0.3% of Directorships Voted Down in 2009: Will 2010 Be Different?

The Corporate Library announced a new enhancement to its Board Analyst® product:  the ability to visually flag specific areas of potential concern for individual directors. (‘Director Flags’ Zero In On Potential Areas of Concern for Individual Board Members, The Corporate Library Blog, 3/8/10)

With the end of “broker voting” for directors and the adoption by many firms of majority vote requirements, shareowners finally have an opportunity to make a difference. However, doing so is difficult because board activities still go on inside what amounts to a black box. In 2009, only 95 directors out of 30,000 positions covered by Board Analyst® failed to get a majority vote. Reviewing area of possible concern, they found the following:

  • 2,712 individuals who are over 70; 283 who are over age 80; and 10 who are over age 90.
  • 4,588 directorships whose tenure is greater than 15 years and 1,187 whose tenure is greater than 25 years.
  • 1,257 directorships where the individual director is over 70 AND his or her tenure is greater than 15 years.
  • 3,468 directorships where a director with more than one year of tenure holds no shares in the company, including 1,108 where a director with more than five years of tenure holds no shares.
  • 93 directors who sit on more than four corporate boards, and thus may be over-boarded.
  • 187 CEOs who sit on more than two corporate boards, and thus may be over-boarded.
  • 3,461 directorships categorized as “Outside Related”, indicating a possible conflict of interest.
  • 272 directorships where the individual has previously failed to meet minimum attendance standards.
  • 95 directors who did not receive support from a majority of shareholders at 2009 elections.
  • 1,070 directors who sit on two or more boards assigned a D or F rating by The Corporate Library.
  • 702 directors who have been flagged by The Corporate Library as having been involved in a previous corporate bankruptcy or other failure, including 21 who have been involved in more than one such failure.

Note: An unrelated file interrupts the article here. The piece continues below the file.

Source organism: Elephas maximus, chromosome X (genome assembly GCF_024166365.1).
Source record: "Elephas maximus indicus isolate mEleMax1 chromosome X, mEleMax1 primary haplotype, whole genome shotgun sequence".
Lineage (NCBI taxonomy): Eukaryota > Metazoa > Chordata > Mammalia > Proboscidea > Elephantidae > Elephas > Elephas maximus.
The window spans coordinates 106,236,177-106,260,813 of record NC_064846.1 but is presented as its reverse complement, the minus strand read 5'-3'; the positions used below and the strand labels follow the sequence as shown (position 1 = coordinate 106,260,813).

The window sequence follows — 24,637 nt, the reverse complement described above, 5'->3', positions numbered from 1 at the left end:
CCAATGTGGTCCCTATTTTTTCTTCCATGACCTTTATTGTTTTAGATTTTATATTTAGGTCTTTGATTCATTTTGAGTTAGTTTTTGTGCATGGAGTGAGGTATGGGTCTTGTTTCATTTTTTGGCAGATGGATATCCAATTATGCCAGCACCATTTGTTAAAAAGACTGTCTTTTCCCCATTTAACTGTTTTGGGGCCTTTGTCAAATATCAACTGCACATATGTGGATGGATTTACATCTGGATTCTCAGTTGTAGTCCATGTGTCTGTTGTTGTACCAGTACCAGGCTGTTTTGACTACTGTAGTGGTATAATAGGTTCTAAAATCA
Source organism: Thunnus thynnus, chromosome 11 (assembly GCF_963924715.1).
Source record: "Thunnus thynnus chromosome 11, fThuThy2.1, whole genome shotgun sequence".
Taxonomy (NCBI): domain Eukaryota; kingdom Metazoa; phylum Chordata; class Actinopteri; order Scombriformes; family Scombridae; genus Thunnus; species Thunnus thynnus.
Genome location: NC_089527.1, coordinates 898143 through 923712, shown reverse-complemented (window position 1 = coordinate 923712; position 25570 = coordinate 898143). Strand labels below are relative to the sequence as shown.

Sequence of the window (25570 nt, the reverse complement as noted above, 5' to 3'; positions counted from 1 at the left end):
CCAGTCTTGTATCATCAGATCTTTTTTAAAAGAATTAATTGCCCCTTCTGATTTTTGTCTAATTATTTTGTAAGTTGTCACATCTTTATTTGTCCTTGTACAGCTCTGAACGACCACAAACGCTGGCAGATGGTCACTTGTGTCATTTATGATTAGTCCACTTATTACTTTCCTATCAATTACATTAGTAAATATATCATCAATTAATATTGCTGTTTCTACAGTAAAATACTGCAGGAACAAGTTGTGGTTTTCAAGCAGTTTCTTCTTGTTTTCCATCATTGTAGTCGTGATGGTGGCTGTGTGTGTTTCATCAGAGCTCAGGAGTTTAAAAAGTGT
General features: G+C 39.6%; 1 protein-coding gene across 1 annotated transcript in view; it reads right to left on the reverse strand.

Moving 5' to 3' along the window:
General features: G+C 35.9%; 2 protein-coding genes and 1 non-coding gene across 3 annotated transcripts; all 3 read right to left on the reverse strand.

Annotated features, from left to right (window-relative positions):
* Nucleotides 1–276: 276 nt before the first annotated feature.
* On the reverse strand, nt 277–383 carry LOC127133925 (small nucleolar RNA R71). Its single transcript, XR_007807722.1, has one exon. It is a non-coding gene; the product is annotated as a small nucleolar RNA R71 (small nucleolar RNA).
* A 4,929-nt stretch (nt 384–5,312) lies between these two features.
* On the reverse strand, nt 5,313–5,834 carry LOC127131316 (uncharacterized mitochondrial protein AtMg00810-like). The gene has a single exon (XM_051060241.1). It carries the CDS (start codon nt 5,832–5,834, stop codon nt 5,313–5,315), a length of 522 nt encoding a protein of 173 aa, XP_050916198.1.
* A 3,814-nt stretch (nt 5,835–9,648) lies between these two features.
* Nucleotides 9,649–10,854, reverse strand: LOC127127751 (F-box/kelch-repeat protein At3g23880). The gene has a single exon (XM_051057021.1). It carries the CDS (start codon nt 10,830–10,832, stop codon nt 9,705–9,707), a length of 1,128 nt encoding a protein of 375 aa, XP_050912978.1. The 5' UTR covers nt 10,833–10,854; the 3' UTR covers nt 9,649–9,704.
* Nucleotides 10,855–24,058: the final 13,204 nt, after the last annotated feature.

No one is saying all these directors should be turned out of office but surely there must be more than 95 out of 30,000 director positions that don’t deserve an A or B and who wants mediocre directors representing shareowners? What excuse can any director have for not holding any shares in their company after five years on the board? Will 2010 be a turning point? The Corporate Library is offering tools that help, if only institutional shareowners would use them. Better yet, they should vote and announce their votes, and the reasons for their votes, two weeks before the annual meeting, so that retail shareowners can copy their brand.

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2 Responses to 0.3% of Directorships Voted Down in 2009: Will 2010 Be Different?

  1. Inside counsel May 11, 2010 at 6:32 am #

    This is an interesting post but the comment about directors not holding is somewhat mis-informed. The Corporate Library uses a very rigid beneficial ownership “analysis” without considering whether there is substantive ownership. They ignore a situation when a director holds equity that does not count for the purposes of the SEC’s beneficial ownership rules – for example deferred stock units that will convert into shares of common stock upon retirement. This runs counter to the hold until retirement concept that many espouse. We have a director that will receive in excess of 15,000 shares when he leaves our board. In fact, he has the largest equity stake of any director because he defers all cash payments into this plan. He gets no preferential treatment in the acquisition of the shares – they are acquired at the market price. He just converts cash into stock.

    This should be perfect because it aligns him with stockholders. TCL’s take – he holds no shares. It just doesn’t make any sense. If he takes his cash payment and buys the same shares, which he could sell outside of the short-swing windows, they would say he holds shares. This makes little sense.

    If you are going to claim to have done an in-depth analysis of a company, take the step to be intellectually rigorous and look through the SEC’s dogmatic rules which prohibit the disclosure of such DSUs in the table.

  2. James McRitchie May 11, 2010 at 10:13 am #

    @Inside counsel Good points. Have you passed these observations to The Corporate Library?

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